Uprooting Top 10 Health Myths


The roots of International Women's Day began almost 150 years ago on March 8, 1857. On this date, one of the first real organized actions of women's solidarity took place in New York City. Hundreds of women staged a strike against the garment and textile factories in New York City, protesting low wages, long working hours and inhumane working conditions.


International Women's Day is a special day reserved to address the issues and needs of women around the world. In this article we catch up on some Women health and fitness myths in order to help them better understand themselves.



Myth #1: Young Women don't have Coronary Disease.
 

Heart disease is the number one killer of women in the United States. It is also a leading cause of disability among women. While it is true that before the age of menopause, women without risk factors (family history, diabetes, high cholesterol, for example) do have an advantage over men in rates of heart disease. Younger female patients with classic symptoms are sometimes overlooked even by their physicians, because of the myth. It is key to know your family history and the symptoms of heart disease. 

 

Women right from the early years should be physically active, watch what they're eating, reduce saturated fats in their diet, eat more fruits and vegetables, whole grains and good fats, and not smoke. Monitor their blood pressure and cholesterol levels. It is also important to check for diabetes if you are overweight, obese or have close relatives with premature coronary heart disease.

Heart disease often has no symptoms. But, there are some signs to watch for. Chest or arm pain or discomfort can be a symptom of heart disease and a warning sign of a heart attack. Shortness of breath (feeling like you can't get enough air), dizziness, nausea (feeling sick to your stomach), abnormal heartbeats, or feeling very tired also are signs. Talk with your doctor if you're having any of these symptoms. Tell your doctor that you are concerned about your heart. Your doctor will take a medical history, do a physical exam, and may order tests. 

 

Myth #2: Women should be more Concerned about Breast Cancer than Heart Disease.
 

A healthy heart is vital for living life to the full. The majority of women, over 60 percent, identify breast cancer as their greatest health concern, yet heart disease and stroke claims more than eighteen times the number of lives.


If your dad or brother had a heart attack before age 55, or if your mom or sister had one before age 65, you're more likely to develop heart disease. This does not mean you will have a heart attack. It means you should take extra good care of your heart to keep it healthy.

Cardiovascular disease, or heart disease, includes many conditions, but the most common type is coronary artery disease, which is also the most preventable. Coronary artery disease involves blockages in the arteries caused by plaque build up. If this plaque progresses or ruptures, heart attack or sudden death can result. Hypertension, which is under the umbrella of cardiovascular diseases, can have many serious effects on the heart, the blood vessels and the kidneys and, if untreated, is a major cause of stroke. It occurs when the blood pressure is greater than 140/90 mm Hg. Other types of heart disease include diseases of the heart rhythm, which can cause either a very slow heart rate or a fast heart rate. One could also be born with an abnormal heart, a condition called congenital heart disease. And heart failure occurs when the heart can't pump properly because it has been damaged or weakened, or because of high blood pressure or hypertension.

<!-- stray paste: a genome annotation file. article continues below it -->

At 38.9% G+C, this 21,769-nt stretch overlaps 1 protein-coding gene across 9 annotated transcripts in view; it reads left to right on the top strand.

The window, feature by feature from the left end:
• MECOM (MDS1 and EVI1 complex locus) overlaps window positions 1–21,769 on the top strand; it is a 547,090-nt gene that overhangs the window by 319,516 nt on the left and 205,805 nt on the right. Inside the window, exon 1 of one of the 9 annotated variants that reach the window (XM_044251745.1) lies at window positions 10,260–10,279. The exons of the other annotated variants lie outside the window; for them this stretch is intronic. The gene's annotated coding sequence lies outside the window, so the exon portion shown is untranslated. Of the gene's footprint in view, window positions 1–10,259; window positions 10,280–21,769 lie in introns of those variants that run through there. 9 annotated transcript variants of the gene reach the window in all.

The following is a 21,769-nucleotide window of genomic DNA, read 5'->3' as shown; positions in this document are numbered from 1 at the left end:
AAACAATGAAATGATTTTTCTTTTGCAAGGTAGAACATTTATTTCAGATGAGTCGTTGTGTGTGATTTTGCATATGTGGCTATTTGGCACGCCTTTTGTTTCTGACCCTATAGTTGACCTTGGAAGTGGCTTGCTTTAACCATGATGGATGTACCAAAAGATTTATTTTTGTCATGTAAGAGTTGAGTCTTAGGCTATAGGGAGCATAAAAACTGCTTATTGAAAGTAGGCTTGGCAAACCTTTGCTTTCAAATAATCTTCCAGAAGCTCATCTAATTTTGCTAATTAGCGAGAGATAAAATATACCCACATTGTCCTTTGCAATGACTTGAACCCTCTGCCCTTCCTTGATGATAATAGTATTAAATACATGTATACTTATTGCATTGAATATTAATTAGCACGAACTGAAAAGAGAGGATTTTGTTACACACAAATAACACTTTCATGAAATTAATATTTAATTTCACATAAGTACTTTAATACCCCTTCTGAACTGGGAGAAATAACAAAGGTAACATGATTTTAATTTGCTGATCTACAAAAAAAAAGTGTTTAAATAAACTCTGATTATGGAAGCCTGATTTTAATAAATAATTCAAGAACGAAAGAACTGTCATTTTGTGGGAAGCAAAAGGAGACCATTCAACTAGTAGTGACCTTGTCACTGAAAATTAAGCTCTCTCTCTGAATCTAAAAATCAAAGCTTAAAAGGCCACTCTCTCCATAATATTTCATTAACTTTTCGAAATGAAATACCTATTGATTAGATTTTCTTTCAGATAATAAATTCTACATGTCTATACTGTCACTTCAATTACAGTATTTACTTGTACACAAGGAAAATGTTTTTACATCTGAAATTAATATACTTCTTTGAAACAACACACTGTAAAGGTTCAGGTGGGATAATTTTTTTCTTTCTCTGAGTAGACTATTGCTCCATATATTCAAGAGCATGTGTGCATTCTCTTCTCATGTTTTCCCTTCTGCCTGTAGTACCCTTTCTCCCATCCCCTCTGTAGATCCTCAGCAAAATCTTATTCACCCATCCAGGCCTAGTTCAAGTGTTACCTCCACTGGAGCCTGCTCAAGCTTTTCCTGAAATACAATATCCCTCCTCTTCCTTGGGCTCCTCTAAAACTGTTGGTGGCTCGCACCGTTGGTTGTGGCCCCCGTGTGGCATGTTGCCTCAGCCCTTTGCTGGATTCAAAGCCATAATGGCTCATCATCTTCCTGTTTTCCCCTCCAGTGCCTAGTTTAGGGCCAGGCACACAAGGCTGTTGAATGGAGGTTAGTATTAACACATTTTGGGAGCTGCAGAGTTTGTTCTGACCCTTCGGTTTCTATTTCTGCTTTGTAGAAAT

Myth #3: Load up on Protein for Muscle Mass
 

If the aim is to build muscle mass, engage in a strength training workout and increase caloric intake by as much as 500 calories . Not all of these additional calories must come from protein sources, especially if the aim of the meal is to replenish what has been utilized in exercise. About 60 percent of a weightlifting session is fueled by fats, 35 percent by carbohydrates, and 5 percent by protein, according to Essentials of Exercise Physiology.


Consuming more than 30 percent of food intake as protein may cause a build up of ketones, which the kidneys must flush out of the body. This may stress the kidneys and the heart, lead to dehydration, calcium loss from the bones, and a loss of muscle mass. While protein is essential for building muscle, skin, and hair, synthesizing hormones, and blood clotting, it is important to remember that even the most avid athlete benefits most from a balanced diet consisting of no more than 25 percent fat, 55 percent carbohydrates, and 20 percent protein.

We don’t need a pyramid for protein; you can simply follow the fat pyramid and you’ll naturally get the right type and amount of protein.


 

 

Myth #4: Sweating gets you in Shape
 

The basic rule of working out is to avoid excessive sweating whenever possible. Energy is required to cool the system. This energy comes from the activity of your sweat glands, millions of them lying just under your skin that use metabolic energy to secrete sweat. This energy is drained from the total energy you have at your command to do the work of your body. Your muscles have to share in this energy in order to function properly. If a disproportionate share of that energy is used to secrete sweat, then there isn’t enough left for your other bodily functions. The amount of work you can do lessens when sweat glands use energy. When exhausted, they stop secreting, and you are in peril of a heat stroke.

The second loss of energy when you are over-heated is in the cardiovascular system. When the skin gets hot, the peripheral vessels leading to the skin open. Blood supply rushes to the surface of your body. This deprives the muscles of the blood they need. The heart tries to make up for the loss by pumping harder. The load becomes so great that if it is maintained for a prolonged period you could collapse. Inducing sweat is dangerous- and it makes no contribution to fitness.
 

Sweating does make the heart work harder, which is an objective of a fitness workout, but it does so in a hazardous manner. Sweating does burn calories, but it is a dangerous way to reduce weight.


 

Myth #5: Never Drink Water while Exercising